Excellence Rising: A Fresh Start on Equity, Inclusion and Diversity at Heller

May 23, 2018

The 2011 Heller Strategic Plan recommended developing “programs, policies and procedures that would embed equity, inclusion and diversity in the fabric of Heller’s academic and work environment.” In January 2012, Dean Lisa Lynch established a Diversity Steering Committee, first chaired by Professor Anita Hill and composed of students, faculty, staff and alumni, that was charged with developing programs that would bring diversity of all types—racial, gender, sexual orientation and identity, national origin, ethnic, socioeconomic and intellectual—to the faculty, research staff, administration and student body at Heller. In addition, the Committee was asked to play a lead role and coordinate initiatives that would foster an inclusive and welcoming environment for all members of the Heller community. My position as the first associate dean for equity, inclusion and diversity has its roots in these discussions.

The school launched diversity programs as far back as 2014 that included training sessions, curriculum assessment and research review. The Heller community had entered a new world, and was experiencing an intense desire to better realize its motto of “knowledge advancing social justice.” Both the Strategic Plan and Diversity Steering Committee came on the heels of another cyclical era of tense relationships between law enforcement and minorities in this country that included the deaths of Trayvon Martin, Oscar Grant, Rodney King and Rekia Boyd, among others.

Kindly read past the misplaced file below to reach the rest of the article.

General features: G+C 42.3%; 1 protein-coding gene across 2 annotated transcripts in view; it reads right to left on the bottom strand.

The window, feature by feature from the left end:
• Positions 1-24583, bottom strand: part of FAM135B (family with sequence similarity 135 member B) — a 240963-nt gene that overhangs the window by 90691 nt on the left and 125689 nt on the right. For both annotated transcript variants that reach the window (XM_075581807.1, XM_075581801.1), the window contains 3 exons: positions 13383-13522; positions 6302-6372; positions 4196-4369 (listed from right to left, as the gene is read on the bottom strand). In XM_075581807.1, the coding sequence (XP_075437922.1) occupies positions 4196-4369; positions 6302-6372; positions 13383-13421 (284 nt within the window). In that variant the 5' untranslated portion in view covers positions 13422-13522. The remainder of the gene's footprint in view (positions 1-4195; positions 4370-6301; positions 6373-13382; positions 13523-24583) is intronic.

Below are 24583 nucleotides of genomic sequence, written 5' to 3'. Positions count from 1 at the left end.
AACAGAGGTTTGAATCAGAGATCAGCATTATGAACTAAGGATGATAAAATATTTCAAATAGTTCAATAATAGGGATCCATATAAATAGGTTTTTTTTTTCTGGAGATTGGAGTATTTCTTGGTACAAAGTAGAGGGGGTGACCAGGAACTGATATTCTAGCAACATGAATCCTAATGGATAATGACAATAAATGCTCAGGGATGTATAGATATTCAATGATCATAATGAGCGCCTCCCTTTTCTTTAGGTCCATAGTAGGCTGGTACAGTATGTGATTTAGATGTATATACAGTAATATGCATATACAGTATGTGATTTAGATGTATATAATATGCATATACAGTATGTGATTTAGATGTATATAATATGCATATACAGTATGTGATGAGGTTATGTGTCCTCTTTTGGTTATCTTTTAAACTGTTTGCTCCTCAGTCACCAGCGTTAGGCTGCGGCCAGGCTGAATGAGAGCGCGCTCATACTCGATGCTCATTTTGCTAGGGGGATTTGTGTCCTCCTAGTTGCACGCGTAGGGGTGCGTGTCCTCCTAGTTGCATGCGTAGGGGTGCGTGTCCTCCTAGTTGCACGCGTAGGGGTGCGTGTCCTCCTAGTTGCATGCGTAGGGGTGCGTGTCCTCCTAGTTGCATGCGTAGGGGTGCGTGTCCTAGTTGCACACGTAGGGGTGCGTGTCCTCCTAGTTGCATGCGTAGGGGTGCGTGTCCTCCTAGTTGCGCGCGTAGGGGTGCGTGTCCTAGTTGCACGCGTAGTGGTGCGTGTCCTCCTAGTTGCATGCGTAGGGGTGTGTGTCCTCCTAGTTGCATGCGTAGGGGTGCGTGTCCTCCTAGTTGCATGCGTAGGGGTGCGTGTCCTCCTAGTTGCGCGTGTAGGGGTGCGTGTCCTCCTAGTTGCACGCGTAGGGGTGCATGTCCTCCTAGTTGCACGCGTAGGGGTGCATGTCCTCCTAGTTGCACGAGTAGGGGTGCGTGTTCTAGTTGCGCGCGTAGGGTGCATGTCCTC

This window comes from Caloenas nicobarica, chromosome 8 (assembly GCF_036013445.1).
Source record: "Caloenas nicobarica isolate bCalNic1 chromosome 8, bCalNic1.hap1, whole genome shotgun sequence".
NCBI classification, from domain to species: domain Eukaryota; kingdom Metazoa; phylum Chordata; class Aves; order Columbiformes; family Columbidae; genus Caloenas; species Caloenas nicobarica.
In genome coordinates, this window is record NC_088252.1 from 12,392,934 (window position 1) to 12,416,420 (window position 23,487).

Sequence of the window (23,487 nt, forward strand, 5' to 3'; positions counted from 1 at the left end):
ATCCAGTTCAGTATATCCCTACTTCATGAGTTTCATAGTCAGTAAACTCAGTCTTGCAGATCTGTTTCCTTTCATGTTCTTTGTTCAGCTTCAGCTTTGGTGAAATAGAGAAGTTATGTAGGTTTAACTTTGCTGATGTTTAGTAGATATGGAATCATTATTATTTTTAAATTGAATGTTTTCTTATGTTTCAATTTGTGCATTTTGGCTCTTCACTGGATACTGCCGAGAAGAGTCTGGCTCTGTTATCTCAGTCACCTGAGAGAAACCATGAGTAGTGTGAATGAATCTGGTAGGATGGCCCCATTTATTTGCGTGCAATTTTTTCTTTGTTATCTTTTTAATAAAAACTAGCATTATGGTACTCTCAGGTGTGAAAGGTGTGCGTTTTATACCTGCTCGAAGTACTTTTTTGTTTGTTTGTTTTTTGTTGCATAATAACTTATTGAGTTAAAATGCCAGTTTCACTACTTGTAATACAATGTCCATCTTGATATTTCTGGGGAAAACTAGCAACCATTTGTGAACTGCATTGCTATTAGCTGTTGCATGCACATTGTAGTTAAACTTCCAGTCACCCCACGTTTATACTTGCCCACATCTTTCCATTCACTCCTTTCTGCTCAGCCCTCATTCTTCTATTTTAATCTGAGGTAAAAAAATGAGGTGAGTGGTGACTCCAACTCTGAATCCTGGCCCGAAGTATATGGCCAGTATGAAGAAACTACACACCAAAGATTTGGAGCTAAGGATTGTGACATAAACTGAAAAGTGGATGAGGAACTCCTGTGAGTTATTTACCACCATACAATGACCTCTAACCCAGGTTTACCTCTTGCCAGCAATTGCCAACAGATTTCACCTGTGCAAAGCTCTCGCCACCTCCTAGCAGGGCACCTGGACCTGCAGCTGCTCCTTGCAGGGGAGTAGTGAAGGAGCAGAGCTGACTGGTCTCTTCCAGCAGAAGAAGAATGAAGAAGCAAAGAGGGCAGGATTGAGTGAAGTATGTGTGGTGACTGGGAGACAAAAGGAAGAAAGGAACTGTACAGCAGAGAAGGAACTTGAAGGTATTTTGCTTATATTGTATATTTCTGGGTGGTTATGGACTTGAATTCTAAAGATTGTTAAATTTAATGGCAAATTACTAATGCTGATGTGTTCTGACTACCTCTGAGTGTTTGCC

Between 2014 and 2015, violence against people of color mounted, including the deaths of Michael Brown, Laquan McDonald, Sandra Bland and Tanisha Anderson, among others. That crisis was our crisis and helped to create a second Ford Hall movement at Brandeis in 2015. Rapid efforts and results were needed to express that the campus cared about all of its members, particularly at a time of a growing national schism. Members of the movement presented a list of demands, which are part of our current path toward building an atmosphere of trust and “excellence rising” at Heller.